Sky Italia is backing its first English-language movie, an innovative Ireland-set chiller working-titled “Shadows,” starring Saskia Reeves (“Luther”) and young British talents Mia Threapleton (“A Little Chaos”) and Lola Petticrew (“A Bump Along the Way”).
Production just wrapped near Dublin on this “elevated genre film,” as director Carlo Lavagna describes it.
“Shadows” is centered on family dynamics in a post-apocalyptic world where a mother and her two daughters must avoid contact with daylight and its shadows in order to survive.
Reeves plays the controlling mother of two adolescent girls named Alma, played by Threapleton, who is Kate Winslet’s daughter, and Alex, played by Petticrew. The daughters try to rebel and emancipate themselves by escaping their confinement, but their relationship also becomes conflict–riven.
“Shadows,” which combines psychological thriller, horror, and coming-of-age tropes, according to Lavagna, is largely set in an abandoned hotel in the woods, found by the production near the Irish village of Howth. The film was also shot in the thick forest land of Wicklow County, south of Dublin.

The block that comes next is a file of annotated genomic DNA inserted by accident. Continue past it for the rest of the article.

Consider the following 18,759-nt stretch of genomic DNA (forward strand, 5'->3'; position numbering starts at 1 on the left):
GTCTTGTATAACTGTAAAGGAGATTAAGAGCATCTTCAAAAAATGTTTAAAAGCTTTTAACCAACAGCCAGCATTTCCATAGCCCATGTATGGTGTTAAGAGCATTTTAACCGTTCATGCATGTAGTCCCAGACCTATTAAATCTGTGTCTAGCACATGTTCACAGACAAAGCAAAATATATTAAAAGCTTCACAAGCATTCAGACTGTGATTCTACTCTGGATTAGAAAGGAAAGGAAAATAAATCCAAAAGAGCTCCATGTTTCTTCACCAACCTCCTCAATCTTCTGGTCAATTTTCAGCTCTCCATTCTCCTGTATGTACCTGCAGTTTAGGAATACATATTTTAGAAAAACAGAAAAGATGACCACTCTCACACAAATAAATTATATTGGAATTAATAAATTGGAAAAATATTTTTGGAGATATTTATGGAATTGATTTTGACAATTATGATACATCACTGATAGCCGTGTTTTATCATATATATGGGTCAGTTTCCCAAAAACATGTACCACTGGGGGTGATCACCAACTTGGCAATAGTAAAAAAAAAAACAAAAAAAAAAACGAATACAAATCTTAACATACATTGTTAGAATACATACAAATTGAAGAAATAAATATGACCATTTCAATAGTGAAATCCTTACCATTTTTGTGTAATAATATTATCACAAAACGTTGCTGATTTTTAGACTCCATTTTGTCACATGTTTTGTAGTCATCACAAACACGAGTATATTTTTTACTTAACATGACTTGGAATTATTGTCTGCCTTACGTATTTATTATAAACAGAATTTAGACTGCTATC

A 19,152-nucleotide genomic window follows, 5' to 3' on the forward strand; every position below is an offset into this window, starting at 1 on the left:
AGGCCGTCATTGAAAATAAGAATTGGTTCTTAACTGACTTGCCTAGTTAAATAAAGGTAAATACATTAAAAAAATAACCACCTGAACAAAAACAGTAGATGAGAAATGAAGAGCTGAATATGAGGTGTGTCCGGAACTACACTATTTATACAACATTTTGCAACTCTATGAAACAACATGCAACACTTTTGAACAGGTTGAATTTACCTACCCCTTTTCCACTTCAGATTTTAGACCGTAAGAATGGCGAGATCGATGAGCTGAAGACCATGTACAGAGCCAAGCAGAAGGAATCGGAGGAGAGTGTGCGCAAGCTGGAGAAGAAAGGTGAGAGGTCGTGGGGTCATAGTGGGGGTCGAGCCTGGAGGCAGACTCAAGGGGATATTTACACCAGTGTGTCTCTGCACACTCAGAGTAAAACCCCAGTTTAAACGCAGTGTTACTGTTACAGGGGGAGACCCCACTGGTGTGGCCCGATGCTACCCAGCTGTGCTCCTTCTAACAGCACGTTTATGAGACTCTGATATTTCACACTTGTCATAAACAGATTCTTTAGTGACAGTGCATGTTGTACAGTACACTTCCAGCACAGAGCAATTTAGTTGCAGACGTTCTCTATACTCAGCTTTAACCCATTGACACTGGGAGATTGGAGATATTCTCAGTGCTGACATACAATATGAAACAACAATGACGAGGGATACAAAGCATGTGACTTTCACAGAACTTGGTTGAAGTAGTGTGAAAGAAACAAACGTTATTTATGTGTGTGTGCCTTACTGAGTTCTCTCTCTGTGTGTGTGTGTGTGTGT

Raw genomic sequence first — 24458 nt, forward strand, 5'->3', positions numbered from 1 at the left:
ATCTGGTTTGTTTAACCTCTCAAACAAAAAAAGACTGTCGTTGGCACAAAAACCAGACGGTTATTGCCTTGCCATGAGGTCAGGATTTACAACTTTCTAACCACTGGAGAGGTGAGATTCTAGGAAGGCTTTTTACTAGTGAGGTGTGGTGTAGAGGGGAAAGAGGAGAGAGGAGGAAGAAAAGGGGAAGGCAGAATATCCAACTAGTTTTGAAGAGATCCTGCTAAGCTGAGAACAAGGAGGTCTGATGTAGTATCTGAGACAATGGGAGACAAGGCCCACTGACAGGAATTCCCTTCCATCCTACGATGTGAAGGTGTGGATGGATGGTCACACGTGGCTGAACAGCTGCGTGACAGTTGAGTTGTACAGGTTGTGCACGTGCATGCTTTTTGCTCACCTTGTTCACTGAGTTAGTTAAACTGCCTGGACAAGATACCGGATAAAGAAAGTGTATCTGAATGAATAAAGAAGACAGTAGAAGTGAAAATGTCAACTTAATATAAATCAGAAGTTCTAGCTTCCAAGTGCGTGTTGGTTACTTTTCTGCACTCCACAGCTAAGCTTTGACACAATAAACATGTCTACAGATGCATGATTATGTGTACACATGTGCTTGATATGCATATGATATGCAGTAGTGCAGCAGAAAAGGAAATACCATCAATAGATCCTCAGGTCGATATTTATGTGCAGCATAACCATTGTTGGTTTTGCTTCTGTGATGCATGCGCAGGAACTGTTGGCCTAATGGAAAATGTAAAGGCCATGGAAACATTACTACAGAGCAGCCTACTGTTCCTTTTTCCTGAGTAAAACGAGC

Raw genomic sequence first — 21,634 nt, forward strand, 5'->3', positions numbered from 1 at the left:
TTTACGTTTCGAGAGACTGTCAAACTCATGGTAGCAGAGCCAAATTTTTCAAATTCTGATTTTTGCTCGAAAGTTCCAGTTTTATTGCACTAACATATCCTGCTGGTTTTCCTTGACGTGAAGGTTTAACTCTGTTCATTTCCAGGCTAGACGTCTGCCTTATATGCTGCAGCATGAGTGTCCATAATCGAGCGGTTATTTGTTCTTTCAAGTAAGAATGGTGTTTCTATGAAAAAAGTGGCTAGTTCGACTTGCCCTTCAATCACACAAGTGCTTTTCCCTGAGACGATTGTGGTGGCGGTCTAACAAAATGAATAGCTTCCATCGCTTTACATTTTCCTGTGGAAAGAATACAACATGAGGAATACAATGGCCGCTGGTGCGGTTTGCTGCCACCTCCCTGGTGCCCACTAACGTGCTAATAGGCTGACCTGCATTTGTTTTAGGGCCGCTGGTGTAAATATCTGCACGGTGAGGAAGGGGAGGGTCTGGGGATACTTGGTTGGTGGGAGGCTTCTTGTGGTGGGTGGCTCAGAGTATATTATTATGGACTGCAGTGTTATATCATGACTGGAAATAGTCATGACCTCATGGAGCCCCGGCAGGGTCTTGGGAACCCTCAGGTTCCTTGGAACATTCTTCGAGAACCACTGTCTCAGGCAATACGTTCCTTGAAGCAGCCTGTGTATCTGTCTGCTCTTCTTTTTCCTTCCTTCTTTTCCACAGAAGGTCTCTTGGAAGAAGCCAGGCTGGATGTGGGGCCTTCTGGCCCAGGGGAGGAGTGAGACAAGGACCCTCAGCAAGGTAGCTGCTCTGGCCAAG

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“I’m trying to elevate pure genre and also to reconnect with great Italian genre movies of the past that traveled widely,” said Lavagna, who added that the pic will have a “very retro” tone.
The young Italian helmer made a splash at Venice in 2015 with his first feature, alternative gender identity drama “Arianna,” which he is following up with “Shadows.” Lavagna is repped by Artists First.
Rome’s Ascent Film is co-producing with Dublin-based Feline Films run by Nathalie Biancheri and Jessie Fisk, a producer on recent standout Irish drama “Rialto,” and RAI Cinema and Screen Ireland.
Ascent Film’s Andrea Paris, who is the lead producer on “Shadows,” said his goal is to “basically play in another league” with this English-language genre film that will be dubbed into Italian for local play.
“Shadows” will go out in Italian movie theaters via Vision Distribution, which is Sky Italia’s theatrical distribution arm, then play on Sky Italia. But, in another significant first, it will subsequently air on pubcaster RAI.
“It’s the first case of two Italian broadcasters joining forces on a film and splitting the windows,” said Paris, who noted that Sky and RAI “are joining forces [on this film] to counter the onslaught of streaming giants.”